ATO reveals industries most heavily involved in the ‘shadow economy’

tax avoidance

Gathering data from the 43,000 tip-offs received during the 2021-22 financial year, the Australian Taxation Office (ATO) has revealed the industries that have found to be lacking in their tax compliances and obligations.

The revelation is part of the ATO’s strategy in dealing with the ‘shadow economy’, which refers to financial activities that take place outside of the tax and other regulatory systems. The ATO estimates that the community misses out on around $11 billion in taxes each year because of the shadow economy.

Topping the list of industries the ATO was tipped off about in the past year were building and construction, hairdressing and beauty services, cafés and restaurants, road freight transport, and management advice and related consulting services.

“The last couple of years have been tough for some businesses,” ATO Assistant Commissioner Peter Holt said. “But this doesn’t make it okay to gain an unfair advantage over honest businesses playing by the rules. The shadow economy is an economic and social issue that affects all of us.

“As businesses recover from the impacts of COVID and natural disasters it is more important than ever to protect the vast majority of businesses who are honest and try to do the right thing,” Holt added. “Every dollar of tax dodged is a dollar that can’t be used for vital services like health and aged care.”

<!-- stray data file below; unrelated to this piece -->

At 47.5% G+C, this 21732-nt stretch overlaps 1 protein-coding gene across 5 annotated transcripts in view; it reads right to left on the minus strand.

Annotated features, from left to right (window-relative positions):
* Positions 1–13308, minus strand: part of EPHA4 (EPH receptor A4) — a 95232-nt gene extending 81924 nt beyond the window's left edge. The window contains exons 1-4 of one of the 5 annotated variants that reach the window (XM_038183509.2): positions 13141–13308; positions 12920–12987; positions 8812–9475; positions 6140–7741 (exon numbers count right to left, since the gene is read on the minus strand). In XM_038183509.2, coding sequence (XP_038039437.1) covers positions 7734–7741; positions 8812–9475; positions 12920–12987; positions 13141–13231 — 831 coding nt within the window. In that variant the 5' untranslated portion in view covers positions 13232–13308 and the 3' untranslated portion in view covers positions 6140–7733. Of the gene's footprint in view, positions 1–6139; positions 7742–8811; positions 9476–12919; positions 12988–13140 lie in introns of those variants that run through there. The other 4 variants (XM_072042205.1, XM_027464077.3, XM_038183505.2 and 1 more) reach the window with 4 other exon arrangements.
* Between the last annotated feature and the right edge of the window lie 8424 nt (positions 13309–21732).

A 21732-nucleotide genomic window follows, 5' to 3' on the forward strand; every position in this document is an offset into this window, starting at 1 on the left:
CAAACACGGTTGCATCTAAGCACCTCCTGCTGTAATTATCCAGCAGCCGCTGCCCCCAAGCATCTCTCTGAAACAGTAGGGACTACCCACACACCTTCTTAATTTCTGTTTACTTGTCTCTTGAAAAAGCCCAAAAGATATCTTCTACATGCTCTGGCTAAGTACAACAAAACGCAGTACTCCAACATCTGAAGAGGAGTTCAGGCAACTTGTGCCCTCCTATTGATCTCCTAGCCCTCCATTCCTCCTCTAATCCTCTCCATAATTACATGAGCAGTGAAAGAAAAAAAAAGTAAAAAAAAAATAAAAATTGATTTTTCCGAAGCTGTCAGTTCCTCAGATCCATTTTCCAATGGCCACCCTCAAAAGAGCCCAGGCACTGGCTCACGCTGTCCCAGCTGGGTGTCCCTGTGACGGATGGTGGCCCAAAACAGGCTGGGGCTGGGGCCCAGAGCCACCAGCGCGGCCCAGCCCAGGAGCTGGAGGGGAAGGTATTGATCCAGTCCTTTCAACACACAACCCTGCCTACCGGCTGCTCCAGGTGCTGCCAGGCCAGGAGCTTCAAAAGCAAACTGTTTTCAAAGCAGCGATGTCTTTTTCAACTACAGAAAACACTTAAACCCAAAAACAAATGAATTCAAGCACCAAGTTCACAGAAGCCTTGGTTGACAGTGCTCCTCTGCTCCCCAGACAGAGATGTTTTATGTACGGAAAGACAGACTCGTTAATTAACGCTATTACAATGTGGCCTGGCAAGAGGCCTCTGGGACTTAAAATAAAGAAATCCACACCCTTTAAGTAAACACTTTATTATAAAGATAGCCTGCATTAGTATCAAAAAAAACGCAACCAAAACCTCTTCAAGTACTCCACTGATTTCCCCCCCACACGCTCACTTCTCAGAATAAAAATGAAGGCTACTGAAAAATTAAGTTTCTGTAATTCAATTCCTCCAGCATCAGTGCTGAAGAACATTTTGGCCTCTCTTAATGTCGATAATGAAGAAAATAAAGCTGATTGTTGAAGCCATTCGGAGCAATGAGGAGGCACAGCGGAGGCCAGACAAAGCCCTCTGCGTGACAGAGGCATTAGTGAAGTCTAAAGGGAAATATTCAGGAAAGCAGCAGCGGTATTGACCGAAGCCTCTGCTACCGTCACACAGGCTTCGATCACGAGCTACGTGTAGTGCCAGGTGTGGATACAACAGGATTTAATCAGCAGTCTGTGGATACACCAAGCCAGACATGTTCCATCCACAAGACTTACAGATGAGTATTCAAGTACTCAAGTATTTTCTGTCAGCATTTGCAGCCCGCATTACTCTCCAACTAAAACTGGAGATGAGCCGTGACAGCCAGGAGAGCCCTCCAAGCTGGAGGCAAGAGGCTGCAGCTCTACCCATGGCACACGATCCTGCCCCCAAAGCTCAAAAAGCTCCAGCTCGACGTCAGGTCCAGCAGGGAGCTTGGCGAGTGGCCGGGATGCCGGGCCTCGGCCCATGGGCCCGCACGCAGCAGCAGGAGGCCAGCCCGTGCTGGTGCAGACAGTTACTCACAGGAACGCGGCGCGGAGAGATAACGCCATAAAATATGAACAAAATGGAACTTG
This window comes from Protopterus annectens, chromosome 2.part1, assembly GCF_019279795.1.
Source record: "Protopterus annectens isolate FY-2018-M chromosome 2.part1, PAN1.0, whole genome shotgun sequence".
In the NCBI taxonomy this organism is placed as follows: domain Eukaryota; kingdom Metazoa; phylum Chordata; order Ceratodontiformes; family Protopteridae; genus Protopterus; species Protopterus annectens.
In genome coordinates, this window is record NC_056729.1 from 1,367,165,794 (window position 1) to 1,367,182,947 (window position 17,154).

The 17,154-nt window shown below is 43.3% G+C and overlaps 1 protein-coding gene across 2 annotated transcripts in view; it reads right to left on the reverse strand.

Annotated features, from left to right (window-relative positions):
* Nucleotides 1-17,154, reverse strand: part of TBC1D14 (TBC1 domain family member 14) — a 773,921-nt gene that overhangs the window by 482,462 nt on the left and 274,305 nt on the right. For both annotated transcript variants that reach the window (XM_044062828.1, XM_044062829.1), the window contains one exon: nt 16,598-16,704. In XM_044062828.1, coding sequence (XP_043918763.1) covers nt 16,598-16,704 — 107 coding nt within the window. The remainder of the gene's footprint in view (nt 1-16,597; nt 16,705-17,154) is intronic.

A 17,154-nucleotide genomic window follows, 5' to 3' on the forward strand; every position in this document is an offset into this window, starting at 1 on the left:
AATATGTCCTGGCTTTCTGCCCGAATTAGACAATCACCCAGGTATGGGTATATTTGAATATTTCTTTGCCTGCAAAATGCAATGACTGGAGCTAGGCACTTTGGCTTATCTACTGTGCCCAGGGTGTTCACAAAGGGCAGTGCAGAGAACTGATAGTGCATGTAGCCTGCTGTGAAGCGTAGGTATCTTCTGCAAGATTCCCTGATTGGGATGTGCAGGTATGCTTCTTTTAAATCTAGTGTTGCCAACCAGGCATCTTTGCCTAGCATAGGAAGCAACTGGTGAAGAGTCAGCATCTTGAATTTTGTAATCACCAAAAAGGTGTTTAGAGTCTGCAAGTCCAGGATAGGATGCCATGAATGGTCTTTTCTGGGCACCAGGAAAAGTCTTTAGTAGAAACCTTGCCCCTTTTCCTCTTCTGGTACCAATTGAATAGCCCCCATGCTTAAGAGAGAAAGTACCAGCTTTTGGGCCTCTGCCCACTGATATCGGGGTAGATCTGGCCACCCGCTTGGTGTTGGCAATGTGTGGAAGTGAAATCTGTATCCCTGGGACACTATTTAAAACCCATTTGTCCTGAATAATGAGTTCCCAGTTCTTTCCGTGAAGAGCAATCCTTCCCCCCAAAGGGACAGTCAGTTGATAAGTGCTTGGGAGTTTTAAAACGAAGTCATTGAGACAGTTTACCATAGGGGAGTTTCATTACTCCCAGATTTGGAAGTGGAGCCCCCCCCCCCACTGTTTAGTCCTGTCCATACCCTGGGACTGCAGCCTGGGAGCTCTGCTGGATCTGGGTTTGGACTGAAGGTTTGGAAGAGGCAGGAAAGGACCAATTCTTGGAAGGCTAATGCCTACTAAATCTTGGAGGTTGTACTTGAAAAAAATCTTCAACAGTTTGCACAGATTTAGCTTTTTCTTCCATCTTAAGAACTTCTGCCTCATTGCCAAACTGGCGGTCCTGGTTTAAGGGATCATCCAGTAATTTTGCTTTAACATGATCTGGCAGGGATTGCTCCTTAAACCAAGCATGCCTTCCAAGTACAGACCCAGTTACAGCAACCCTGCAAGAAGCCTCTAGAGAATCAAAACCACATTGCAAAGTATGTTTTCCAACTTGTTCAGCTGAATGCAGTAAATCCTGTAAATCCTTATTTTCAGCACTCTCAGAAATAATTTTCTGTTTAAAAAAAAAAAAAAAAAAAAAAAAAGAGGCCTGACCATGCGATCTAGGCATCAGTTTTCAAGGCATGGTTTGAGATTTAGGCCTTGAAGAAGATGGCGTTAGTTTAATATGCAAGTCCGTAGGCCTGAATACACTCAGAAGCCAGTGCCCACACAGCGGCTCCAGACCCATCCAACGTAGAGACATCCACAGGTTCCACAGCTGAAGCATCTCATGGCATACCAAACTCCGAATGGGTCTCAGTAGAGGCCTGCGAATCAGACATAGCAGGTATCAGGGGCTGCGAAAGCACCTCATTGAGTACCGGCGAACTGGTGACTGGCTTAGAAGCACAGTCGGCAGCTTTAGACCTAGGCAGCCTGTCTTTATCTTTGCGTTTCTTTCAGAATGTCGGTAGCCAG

The ATO has also shared some red flags whether a business may be operating in the shadow economy, such as ‘cash only’ signs, offering a discount for cash, not accepting card payments, failing to provide payslips to workers, not ringing up sales, or even running illegal software that deletes or modifies sales transactions.

Holt also encouraged tax professionals to look out for shadow economy behaviour.

“We’re asking tax professionals to dig deeper and ask their clients more questions when things don’t add up,” Holt said. “When reported income falls outside of our small business benchmarks, this should be a warning sign to tax professionals that they need to ask more questions as there could be some shadow economy behaviour at play.”

Holt added that while it’s true that digital payments have increased in popularity through COVID-19, this doesn’t mean that the shadow economy has stalled, saying that while this may be true for some businesses, there is still a lot of cash in circulation that is being used in the shadow economy.

“Just because digital payments have increased in popularity, this doesn’t mean that the shadow or cash economy has disappeared, it’s still there, and we’re determined to shine a light on it,” Holt said.

“The ATO will take firm action against business owners who deliberately avoid paying their fair share of tax. We know that honest businesses and the community expects us to do this. It’s all about keeping the playing field as level as possible.”